The study sample comprised women willing to start OCs. They were randomized to OC or placebo use and asked to fill out the Beck Depression Inventory at baseline and at the end of the study period. The researchers verified compliance with OC use by measuring serum hormone content. In contrast, the earlier study that reported a depression link identified women through Danish public registries, identifying women who obtained antidepressants and those who obtained oral contraceptives or received a depression diagnosis from January 2000 to December 2013. Participants were not randomized to OC use; instead they were self-selecting, so users and non-users less likely to be similar to one another in the factors that could contribute to depression risk. The researchers did not verify OC use compliance or use a standard instrument to measure and verify the depression diagnoses. As with most studies exploring the issue, there was no placebo control.

An interesting aspect to the new randomized, placebo-controlled study showing no depression link is that the researchers had actually hypothesized that they would find an OC link to depression. They had anticipated that the reduced free testosterone associated with OC use, as well as a progestin-induced central nervous system effect, would cause depression. What they did find was a null hypothesis: no association between depression and OC use.

Although the researchers found no link to depression, they found that OC users reported a decrease general well-being when compared with women in the study arm taking placebo pills. Six percent of the women taking OCs were more likely to report reduced sense of positive well-being, self-control, and vitality than were the women taking the placebo pills. The researchers did not indicate whether they had explored any connection between reduced feelings and well-being and adverse effects of OC use, but the question of a connection may be important. Only 4 women taking placebo pills reported adverse effects (including 2 pregnancies and 1 ovarian cyst). In comparison, 14 OC users reported bleeding disturbances, 5 reported acne, and 3 reported appetite changes. There were also 12 reports of anxiety and mood changes among OC users, and it would be interesting to know whether these mood changes were reported by the same women who reported another adverse effect as well, such as bleeding disturbances. It is likely, too, that women who reported adverse effects suspected they were taking OCs and therefore were not blinded to the study arm in which they were placed. Before concluding that OCs may be associated with reduced well-being, it would be important to examine whether adverse effects, such as unscheduled bleeding, may be at the root of the mood changes, rather than the hormonal effect alone on mood.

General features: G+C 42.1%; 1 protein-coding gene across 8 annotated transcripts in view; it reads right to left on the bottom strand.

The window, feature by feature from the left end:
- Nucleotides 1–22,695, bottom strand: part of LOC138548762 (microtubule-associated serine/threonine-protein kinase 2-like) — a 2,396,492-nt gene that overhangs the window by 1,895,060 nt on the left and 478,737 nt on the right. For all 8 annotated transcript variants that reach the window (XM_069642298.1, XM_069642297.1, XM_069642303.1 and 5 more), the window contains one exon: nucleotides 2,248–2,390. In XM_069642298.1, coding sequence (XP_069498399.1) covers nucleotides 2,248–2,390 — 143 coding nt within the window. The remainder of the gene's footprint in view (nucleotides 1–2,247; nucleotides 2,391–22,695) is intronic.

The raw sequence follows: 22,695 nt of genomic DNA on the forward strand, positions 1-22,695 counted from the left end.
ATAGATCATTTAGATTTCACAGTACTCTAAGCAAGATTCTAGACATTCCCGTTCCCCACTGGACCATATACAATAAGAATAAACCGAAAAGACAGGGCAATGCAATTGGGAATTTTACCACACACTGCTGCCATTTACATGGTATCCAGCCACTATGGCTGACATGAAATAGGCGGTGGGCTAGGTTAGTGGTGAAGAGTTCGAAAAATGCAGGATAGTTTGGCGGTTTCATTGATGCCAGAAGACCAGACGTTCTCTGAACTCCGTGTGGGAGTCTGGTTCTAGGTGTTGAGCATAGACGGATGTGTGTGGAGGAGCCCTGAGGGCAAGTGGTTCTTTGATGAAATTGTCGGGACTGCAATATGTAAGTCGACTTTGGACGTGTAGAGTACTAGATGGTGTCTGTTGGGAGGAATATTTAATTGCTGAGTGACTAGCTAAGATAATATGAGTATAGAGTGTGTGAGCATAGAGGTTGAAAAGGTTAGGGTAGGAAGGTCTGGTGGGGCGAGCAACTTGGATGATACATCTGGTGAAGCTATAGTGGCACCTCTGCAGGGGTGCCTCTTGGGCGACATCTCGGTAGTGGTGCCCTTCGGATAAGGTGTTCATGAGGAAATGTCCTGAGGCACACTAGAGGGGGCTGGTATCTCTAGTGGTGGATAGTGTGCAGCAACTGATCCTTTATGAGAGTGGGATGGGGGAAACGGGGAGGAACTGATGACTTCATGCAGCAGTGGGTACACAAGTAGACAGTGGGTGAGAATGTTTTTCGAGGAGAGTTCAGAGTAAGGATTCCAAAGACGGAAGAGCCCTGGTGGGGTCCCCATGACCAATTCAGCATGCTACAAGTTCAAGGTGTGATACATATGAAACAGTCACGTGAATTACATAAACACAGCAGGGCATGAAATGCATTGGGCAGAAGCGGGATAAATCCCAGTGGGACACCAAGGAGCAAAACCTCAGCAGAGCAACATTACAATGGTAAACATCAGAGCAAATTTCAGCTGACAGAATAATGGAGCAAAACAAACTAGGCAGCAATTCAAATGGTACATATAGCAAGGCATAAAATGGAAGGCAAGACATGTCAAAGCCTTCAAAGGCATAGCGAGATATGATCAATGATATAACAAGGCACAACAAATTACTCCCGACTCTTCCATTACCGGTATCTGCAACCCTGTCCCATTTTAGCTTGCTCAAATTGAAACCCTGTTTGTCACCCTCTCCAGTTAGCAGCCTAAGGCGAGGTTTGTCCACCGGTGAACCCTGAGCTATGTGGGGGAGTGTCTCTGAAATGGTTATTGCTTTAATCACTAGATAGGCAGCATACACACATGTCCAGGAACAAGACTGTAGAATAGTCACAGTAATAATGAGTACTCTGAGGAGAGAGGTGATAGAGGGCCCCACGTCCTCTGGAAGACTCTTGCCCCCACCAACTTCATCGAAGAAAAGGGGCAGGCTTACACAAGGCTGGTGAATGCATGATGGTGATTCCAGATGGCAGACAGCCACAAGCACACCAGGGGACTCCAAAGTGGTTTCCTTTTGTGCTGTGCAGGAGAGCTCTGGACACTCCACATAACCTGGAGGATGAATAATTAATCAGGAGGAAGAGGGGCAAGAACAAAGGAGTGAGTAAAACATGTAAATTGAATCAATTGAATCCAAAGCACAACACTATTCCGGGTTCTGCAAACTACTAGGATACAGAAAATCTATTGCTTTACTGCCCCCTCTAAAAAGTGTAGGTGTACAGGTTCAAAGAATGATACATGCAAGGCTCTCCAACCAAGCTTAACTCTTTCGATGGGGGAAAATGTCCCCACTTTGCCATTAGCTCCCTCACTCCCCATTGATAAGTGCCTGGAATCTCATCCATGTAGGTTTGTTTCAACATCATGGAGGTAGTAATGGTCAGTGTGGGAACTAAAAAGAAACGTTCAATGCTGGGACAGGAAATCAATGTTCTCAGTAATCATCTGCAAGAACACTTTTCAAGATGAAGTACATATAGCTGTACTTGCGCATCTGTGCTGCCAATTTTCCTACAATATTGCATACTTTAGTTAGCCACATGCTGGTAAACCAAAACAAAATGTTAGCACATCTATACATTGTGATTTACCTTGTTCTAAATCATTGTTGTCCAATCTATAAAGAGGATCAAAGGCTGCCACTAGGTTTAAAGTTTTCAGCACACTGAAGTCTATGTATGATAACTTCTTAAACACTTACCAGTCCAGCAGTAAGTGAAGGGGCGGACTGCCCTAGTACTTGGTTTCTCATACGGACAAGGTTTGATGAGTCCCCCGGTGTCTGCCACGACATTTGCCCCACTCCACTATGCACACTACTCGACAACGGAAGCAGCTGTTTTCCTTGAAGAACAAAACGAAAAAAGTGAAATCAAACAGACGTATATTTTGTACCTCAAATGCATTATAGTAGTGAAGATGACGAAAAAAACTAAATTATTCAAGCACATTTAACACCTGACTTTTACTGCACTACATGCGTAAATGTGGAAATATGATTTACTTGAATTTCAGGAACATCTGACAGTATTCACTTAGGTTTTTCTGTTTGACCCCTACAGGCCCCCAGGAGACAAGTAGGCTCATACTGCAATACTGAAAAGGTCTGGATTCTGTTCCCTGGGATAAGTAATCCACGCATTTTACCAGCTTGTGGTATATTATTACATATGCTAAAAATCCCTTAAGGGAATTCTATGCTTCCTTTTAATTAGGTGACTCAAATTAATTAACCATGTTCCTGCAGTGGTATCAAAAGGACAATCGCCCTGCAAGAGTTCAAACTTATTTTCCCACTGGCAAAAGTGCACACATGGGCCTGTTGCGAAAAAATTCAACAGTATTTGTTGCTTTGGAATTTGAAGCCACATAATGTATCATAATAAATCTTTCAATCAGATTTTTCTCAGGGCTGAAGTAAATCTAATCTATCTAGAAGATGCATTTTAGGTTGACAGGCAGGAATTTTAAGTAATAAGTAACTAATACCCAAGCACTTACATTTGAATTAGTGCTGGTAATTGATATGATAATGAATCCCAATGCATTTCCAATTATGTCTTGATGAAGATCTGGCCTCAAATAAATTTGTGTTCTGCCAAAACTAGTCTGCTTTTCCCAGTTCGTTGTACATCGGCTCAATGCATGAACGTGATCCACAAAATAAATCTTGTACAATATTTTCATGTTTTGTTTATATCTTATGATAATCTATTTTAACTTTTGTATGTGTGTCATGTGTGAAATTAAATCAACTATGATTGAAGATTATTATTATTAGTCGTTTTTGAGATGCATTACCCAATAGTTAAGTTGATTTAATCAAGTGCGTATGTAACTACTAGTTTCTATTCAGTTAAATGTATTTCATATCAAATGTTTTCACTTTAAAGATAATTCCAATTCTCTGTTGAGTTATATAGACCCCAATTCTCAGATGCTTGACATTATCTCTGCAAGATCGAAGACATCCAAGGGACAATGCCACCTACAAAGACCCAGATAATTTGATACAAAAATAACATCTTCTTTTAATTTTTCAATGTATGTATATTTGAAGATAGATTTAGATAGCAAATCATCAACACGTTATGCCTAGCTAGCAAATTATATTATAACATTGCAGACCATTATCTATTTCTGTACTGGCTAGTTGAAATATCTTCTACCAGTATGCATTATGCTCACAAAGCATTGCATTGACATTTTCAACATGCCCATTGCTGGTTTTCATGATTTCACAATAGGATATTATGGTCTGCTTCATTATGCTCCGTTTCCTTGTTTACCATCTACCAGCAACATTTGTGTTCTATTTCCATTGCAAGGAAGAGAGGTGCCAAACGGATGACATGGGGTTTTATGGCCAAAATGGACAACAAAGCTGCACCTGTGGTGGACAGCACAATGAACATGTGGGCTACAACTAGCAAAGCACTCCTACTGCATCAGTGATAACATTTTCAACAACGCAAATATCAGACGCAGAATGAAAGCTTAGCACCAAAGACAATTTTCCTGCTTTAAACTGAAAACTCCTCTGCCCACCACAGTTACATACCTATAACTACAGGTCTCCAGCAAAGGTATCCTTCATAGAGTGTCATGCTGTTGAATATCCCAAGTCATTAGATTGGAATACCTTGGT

The researchers primarily focused their conclusions on whether the reports of reduced well-being may contribute to the high percentage of women who discontinue pill use. The study ended at 3 months, however, so the researchers’ speculation was not examined. Most clinicians do counsel patients about bleeding changes, in anticipation of confusion or worry over the changes that does contribute to discontinuation. Until the issue is further examined, it may be premature to advise that clinicians counsel all OC users about a potential reduction in well-being associated with their method. In any event, the finding that depression was not associated with pill use is good news, and that finding joins the findings from several other studies that have reported the same, including the few other placebo-control trials.

[1] Zethraeus N, Dreber A, Ranehill E, et al. A first-choice combined oral contraceptive influences general well-being in healthy women: a double-blind, randomized, placebo-controlled trial. Fertil Steril doi.org/10.1016/j.fertnstert.2017.02.120

[2] Skovlund CW, Mørch LS, Kessing LV, Lidegaard Ø. Association of hormonal contraception with depression. JAMA Psychiatry. 2016;73(11):1154-1162.